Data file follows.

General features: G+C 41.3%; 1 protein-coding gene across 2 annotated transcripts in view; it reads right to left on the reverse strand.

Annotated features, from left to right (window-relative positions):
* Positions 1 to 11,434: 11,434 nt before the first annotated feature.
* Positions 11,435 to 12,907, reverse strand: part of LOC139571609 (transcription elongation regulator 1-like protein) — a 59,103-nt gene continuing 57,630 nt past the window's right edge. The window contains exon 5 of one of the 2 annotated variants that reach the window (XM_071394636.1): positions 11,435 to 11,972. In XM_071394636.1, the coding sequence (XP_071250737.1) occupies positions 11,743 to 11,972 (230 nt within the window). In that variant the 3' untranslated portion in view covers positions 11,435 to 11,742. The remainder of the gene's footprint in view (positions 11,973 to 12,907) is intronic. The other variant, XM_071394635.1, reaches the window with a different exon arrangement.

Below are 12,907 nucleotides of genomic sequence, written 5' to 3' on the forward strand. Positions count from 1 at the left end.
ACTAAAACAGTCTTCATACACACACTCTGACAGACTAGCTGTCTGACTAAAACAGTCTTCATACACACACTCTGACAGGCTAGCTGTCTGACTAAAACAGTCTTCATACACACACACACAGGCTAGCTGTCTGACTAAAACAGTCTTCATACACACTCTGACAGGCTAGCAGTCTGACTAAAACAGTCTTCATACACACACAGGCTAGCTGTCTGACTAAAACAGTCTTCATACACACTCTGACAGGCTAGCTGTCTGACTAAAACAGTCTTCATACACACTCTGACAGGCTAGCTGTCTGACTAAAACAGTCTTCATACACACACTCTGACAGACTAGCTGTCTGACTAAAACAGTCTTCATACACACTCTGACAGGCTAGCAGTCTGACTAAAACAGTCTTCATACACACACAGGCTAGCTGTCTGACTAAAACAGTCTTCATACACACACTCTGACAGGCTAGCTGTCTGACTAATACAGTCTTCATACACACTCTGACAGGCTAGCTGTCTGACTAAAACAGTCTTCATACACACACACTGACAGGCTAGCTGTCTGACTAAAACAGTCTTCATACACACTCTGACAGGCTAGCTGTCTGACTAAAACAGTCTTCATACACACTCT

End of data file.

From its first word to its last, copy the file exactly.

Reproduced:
General features: G+C 41.3%; 1 protein-coding gene across 2 annotated transcripts in view; it reads right to left on the reverse strand.

Annotated features, from left to right (window-relative positions):
* Positions 1 to 11,434: 11,434 nt before the first annotated feature.
* Positions 11,435 to 12,907, reverse strand: part of LOC139571609 (transcription elongation regulator 1-like protein) — a 59,103-nt gene continuing 57,630 nt past the window's right edge. The window contains exon 5 of one of the 2 annotated variants that reach the window (XM_071394636.1): positions 11,435 to 11,972. In XM_071394636.1, the coding sequence (XP_071250737.1) occupies positions 11,743 to 11,972 (230 nt within the window). In that variant the 3' untranslated portion in view covers positions 11,435 to 11,742. The remainder of the gene's footprint in view (positions 11,973 to 12,907) is intronic. The other variant, XM_071394635.1, reaches the window with a different exon arrangement.

Below are 12,907 nucleotides of genomic sequence, written 5' to 3' on the forward strand. Positions count from 1 at the left end.
ACTAAAACAGTCTTCATACACACACTCTGACAGACTAGCTGTCTGACTAAAACAGTCTTCATACACACACTCTGACAGGCTAGCTGTCTGACTAAAACAGTCTTCATACACACACACACAGGCTAGCTGTCTGACTAAAACAGTCTTCATACACACTCTGACAGGCTAGCAGTCTGACTAAAACAGTCTTCATACACACACAGGCTAGCTGTCTGACTAAAACAGTCTTCATACACACTCTGACAGGCTAGCTGTCTGACTAAAACAGTCTTCATACACACTCTGACAGGCTAGCTGTCTGACTAAAACAGTCTTCATACACACACTCTGACAGACTAGCTGTCTGACTAAAACAGTCTTCATACACACTCTGACAGGCTAGCAGTCTGACTAAAACAGTCTTCATACACACACAGGCTAGCTGTCTGACTAAAACAGTCTTCATACACACACTCTGACAGGCTAGCTGTCTGACTAATACAGTCTTCATACACACTCTGACAGGCTAGCTGTCTGACTAAAACAGTCTTCATACACACACACTGACAGGCTAGCTGTCTGACTAAAACAGTCTTCATACACACTCTGACAGGCTAGCTGTCTGACTAAAACAGTCTTCATACACACTCT